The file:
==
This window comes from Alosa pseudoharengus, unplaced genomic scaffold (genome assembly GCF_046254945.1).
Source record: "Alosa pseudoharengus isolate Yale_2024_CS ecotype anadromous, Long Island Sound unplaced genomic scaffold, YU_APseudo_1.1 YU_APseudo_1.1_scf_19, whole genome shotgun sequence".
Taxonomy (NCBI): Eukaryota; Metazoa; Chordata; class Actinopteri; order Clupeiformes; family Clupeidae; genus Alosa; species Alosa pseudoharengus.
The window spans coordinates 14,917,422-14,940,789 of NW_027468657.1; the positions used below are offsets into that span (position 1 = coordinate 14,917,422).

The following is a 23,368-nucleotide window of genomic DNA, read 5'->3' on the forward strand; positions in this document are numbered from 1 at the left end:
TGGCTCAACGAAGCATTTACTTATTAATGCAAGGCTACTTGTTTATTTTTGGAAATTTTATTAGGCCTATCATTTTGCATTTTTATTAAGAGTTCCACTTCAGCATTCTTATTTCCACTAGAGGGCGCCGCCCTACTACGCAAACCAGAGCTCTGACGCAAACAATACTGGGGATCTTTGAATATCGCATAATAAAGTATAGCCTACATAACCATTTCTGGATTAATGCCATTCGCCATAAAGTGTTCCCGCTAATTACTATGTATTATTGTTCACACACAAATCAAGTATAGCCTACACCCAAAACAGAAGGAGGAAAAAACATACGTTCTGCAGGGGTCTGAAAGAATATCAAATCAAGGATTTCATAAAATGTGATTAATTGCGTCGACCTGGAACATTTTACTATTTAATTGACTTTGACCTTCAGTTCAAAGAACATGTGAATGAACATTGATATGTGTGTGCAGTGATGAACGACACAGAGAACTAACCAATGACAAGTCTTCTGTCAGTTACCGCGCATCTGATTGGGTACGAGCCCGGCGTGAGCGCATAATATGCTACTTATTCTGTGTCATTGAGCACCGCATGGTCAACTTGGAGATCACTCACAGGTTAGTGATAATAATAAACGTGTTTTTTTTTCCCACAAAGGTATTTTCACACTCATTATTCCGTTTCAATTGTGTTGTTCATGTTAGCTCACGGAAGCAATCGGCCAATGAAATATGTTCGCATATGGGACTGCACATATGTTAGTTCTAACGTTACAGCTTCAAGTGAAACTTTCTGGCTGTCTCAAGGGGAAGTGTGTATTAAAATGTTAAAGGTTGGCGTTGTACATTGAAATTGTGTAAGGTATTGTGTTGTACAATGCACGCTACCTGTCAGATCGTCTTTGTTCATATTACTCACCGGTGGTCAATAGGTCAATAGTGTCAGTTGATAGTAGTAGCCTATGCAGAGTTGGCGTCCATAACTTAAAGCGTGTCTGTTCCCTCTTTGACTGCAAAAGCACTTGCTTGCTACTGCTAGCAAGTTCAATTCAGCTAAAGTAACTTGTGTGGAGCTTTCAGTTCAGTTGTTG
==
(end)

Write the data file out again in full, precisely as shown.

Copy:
This window comes from Alosa pseudoharengus, unplaced genomic scaffold (genome assembly GCF_046254945.1).
Source record: "Alosa pseudoharengus isolate Yale_2024_CS ecotype anadromous, Long Island Sound unplaced genomic scaffold, YU_APseudo_1.1 YU_APseudo_1.1_scf_19, whole genome shotgun sequence".
Taxonomy (NCBI): Eukaryota; Metazoa; Chordata; class Actinopteri; order Clupeiformes; family Clupeidae; genus Alosa; species Alosa pseudoharengus.
The window spans coordinates 14,917,422-14,940,789 of NW_027468657.1; the positions used below are offsets into that span (position 1 = coordinate 14,917,422).

The following is a 23,368-nucleotide window of genomic DNA, read 5'->3' on the forward strand; positions in this document are numbered from 1 at the left end:
TGGCTCAACGAAGCATTTACTTATTAATGCAAGGCTACTTGTTTATTTTTGGAAATTTTATTAGGCCTATCATTTTGCATTTTTATTAAGAGTTCCACTTCAGCATTCTTATTTCCACTAGAGGGCGCCGCCCTACTACGCAAACCAGAGCTCTGACGCAAACAATACTGGGGATCTTTGAATATCGCATAATAAAGTATAGCCTACATAACCATTTCTGGATTAATGCCATTCGCCATAAAGTGTTCCCGCTAATTACTATGTATTATTGTTCACACACAAATCAAGTATAGCCTACACCCAAAACAGAAGGAGGAAAAAACATACGTTCTGCAGGGGTCTGAAAGAATATCAAATCAAGGATTTCATAAAATGTGATTAATTGCGTCGACCTGGAACATTTTACTATTTAATTGACTTTGACCTTCAGTTCAAAGAACATGTGAATGAACATTGATATGTGTGTGCAGTGATGAACGACACAGAGAACTAACCAATGACAAGTCTTCTGTCAGTTACCGCGCATCTGATTGGGTACGAGCCCGGCGTGAGCGCATAATATGCTACTTATTCTGTGTCATTGAGCACCGCATGGTCAACTTGGAGATCACTCACAGGTTAGTGATAATAATAAACGTGTTTTTTTTTCCCACAAAGGTATTTTCACACTCATTATTCCGTTTCAATTGTGTTGTTCATGTTAGCTCACGGAAGCAATCGGCCAATGAAATATGTTCGCATATGGGACTGCACATATGTTAGTTCTAACGTTACAGCTTCAAGTGAAACTTTCTGGCTGTCTCAAGGGGAAGTGTGTATTAAAATGTTAAAGGTTGGCGTTGTACATTGAAATTGTGTAAGGTATTGTGTTGTACAATGCACGCTACCTGTCAGATCGTCTTTGTTCATATTACTCACCGGTGGTCAATAGGTCAATAGTGTCAGTTGATAGTAGTAGCCTATGCAGAGTTGGCGTCCATAACTTAAAGCGTGTCTGTTCCCTCTTTGACTGCAAAAGCACTTGCTTGCTACTGCTAGCAAGTTCAATTCAGCTAAAGTAACTTGTGTGGAGCTTTCAGTTCAGTTGTTG